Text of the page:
The Elder Scrolls IV: Oblivion
The game files reveal that High Elves were originally supposed to be 50 points vulnerable to Fire, Frost, Shock, and Magic. In the final game, they only have a 25 points vulnerability, with no general vulnerability to Magic.
Contributed by ClaudX
The Elder Scrolls IV: Oblivion
An unused "Darkness" spell exists in the files, but ultimately goes unused. It acts oppositely to the "Light" spells in the game, making an area darker (most likely to make it easier to sneak and remain undetected). Similar to the unused "Lock" spell it contains many "DO NOT USE" warnings.
Contributed by ClaudX
The Elder Scrolls IV: Oblivion
An unused "Lock" spell exists in the files (as well as Easy Lock and Average Lock), but it goes unused in the final game. It would have locked containers and doors. The files include several warnings which read "DO NOT USE". "Lock" existed as a spell in TES III: Morrowind.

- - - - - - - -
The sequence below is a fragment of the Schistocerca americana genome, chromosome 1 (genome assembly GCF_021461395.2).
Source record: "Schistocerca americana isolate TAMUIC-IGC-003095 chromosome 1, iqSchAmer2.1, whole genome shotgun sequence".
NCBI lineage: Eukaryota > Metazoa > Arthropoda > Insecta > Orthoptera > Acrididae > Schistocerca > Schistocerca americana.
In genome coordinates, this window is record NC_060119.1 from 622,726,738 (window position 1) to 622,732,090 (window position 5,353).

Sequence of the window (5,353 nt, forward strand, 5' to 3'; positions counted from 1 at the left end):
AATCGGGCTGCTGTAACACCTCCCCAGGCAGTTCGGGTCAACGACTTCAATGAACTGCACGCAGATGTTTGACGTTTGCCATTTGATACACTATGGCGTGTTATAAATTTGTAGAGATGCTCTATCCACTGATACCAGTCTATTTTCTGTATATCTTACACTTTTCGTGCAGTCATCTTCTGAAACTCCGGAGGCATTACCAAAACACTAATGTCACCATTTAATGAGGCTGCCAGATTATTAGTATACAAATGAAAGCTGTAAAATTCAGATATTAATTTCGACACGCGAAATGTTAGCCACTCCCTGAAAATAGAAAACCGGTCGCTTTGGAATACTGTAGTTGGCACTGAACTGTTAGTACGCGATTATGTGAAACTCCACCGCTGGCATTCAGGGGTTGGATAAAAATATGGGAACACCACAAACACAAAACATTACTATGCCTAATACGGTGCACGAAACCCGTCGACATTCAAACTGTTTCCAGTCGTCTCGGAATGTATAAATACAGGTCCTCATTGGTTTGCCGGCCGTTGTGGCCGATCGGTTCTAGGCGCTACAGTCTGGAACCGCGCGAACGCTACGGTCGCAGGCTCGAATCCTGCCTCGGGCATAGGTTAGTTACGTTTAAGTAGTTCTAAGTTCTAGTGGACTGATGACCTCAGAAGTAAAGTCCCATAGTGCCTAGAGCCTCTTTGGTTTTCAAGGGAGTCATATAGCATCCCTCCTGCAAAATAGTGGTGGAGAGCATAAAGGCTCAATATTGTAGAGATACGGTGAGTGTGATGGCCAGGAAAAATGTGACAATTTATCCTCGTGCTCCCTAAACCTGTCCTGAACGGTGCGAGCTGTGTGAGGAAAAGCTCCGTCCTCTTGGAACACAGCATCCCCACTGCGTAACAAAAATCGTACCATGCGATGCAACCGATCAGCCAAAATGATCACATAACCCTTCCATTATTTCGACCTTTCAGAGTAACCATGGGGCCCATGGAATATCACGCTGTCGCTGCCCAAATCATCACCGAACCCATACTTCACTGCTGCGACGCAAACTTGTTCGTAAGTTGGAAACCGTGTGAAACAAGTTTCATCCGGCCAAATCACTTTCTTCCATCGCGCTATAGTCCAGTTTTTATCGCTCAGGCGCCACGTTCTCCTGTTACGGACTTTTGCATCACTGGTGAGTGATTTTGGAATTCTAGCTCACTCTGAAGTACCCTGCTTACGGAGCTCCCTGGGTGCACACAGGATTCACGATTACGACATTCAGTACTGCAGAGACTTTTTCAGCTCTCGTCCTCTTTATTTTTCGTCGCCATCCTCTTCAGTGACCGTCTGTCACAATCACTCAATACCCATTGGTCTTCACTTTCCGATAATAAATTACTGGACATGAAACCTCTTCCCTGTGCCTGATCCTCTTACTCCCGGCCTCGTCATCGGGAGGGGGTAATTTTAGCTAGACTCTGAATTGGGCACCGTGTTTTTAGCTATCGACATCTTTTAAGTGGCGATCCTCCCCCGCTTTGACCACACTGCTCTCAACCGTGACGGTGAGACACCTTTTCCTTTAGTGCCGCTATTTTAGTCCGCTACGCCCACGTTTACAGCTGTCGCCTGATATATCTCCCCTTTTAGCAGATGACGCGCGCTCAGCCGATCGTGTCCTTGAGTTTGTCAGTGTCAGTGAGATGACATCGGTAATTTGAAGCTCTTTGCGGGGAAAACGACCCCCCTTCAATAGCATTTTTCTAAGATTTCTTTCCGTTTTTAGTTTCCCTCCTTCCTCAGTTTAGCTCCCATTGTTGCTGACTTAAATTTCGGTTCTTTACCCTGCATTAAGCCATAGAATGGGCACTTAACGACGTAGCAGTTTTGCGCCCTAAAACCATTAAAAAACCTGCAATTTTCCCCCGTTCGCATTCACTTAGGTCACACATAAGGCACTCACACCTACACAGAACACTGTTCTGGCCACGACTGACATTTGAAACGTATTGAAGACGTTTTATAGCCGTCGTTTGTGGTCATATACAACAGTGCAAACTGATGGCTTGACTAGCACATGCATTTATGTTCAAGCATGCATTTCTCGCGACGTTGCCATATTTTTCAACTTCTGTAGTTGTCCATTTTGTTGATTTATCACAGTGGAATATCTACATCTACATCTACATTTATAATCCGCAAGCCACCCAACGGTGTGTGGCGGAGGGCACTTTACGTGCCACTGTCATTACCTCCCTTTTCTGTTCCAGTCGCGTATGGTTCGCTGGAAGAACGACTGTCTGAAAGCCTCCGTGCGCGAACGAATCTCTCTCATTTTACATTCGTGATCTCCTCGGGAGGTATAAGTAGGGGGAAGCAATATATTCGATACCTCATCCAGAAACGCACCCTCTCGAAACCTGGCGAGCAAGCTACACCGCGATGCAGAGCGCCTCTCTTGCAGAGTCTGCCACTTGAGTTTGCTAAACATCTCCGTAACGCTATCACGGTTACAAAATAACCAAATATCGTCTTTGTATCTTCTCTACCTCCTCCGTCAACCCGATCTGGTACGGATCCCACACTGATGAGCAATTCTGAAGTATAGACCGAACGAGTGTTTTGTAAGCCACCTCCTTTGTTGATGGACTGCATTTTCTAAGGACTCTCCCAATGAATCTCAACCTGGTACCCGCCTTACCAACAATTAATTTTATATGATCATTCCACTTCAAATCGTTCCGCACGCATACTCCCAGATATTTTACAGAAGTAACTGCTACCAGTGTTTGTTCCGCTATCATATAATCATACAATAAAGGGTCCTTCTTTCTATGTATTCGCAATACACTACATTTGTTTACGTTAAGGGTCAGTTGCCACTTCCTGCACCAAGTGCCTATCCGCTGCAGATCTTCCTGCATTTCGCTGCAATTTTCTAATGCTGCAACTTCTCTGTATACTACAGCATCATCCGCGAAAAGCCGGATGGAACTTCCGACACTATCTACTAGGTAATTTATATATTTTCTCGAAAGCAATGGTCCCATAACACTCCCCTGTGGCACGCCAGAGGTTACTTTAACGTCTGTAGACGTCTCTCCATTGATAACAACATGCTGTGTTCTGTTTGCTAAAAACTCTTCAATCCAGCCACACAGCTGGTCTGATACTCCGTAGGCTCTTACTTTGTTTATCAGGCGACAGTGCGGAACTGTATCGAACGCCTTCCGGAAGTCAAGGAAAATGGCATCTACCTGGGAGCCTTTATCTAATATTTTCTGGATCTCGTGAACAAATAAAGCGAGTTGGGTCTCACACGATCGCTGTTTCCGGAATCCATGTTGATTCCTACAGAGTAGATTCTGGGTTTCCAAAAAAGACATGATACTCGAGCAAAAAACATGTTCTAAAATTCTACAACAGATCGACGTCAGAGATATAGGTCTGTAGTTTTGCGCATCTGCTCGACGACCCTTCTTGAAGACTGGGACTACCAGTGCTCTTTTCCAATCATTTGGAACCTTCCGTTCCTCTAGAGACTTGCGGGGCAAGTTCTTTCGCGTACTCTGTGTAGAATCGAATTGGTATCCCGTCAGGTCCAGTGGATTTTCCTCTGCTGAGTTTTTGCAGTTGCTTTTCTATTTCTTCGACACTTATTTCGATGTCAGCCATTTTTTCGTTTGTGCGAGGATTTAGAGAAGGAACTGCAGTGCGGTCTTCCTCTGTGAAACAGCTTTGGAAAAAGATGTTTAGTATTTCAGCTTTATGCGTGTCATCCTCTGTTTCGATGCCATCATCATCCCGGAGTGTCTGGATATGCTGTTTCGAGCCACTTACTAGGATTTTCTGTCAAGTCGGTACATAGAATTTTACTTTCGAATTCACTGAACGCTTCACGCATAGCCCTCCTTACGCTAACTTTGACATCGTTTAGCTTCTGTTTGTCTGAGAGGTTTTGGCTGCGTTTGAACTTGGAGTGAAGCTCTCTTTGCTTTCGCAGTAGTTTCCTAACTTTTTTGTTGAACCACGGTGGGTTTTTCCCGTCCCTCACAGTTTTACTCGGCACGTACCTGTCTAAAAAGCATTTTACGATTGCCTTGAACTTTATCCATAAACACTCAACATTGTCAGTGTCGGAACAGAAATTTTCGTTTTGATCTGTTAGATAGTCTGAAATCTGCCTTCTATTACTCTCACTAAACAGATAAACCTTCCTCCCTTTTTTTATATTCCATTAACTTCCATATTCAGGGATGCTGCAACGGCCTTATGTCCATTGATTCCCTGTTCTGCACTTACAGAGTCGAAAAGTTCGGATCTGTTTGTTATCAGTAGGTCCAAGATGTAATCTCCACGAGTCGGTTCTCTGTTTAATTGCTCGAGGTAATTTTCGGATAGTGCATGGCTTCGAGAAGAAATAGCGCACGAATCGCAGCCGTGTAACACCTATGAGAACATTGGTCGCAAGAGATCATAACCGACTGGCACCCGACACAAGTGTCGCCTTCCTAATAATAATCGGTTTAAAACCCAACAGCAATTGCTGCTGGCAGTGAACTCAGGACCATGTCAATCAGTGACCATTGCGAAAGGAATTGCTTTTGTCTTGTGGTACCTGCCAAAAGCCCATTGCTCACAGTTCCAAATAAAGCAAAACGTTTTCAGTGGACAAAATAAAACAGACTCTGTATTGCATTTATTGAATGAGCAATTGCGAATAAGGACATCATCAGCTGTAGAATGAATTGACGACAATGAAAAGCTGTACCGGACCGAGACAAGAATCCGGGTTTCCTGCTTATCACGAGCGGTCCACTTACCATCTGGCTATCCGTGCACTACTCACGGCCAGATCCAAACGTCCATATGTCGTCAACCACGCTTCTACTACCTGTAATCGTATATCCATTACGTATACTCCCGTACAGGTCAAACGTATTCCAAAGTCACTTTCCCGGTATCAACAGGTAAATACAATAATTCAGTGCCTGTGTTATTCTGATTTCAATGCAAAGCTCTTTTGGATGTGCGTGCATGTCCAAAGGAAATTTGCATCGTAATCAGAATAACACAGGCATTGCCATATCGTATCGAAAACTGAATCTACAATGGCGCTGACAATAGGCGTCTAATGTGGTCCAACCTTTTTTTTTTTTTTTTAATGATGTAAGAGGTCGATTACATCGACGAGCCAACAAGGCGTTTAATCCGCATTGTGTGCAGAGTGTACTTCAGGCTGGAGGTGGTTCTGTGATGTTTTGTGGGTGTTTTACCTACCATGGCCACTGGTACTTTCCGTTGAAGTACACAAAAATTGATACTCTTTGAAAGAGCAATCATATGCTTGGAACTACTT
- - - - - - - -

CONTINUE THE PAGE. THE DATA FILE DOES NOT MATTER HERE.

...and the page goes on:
Contributed by ClaudX
The Elder Scrolls IV: Oblivion
Originally, Velwyn Benirus was to die at some point during the Benirus Manor quest. Unused NPC lines exist saying, "I heard that Velwyn Benirus was killed. The manor claims another victim."
Contributed by ClaudX
The Elder Scrolls IV: Oblivion
In "The Siren's Deception", the player would have only been fought by 2 of the women in Gweden Farm, with the third, Faustina, fleeing to the basement. There, the player would have had multiple dialogue options with her, and ultimately been able to spare her. In the final game, you must fight all 3 women on the first floor with no option to spare any of them. These lines were found in the German version of the game.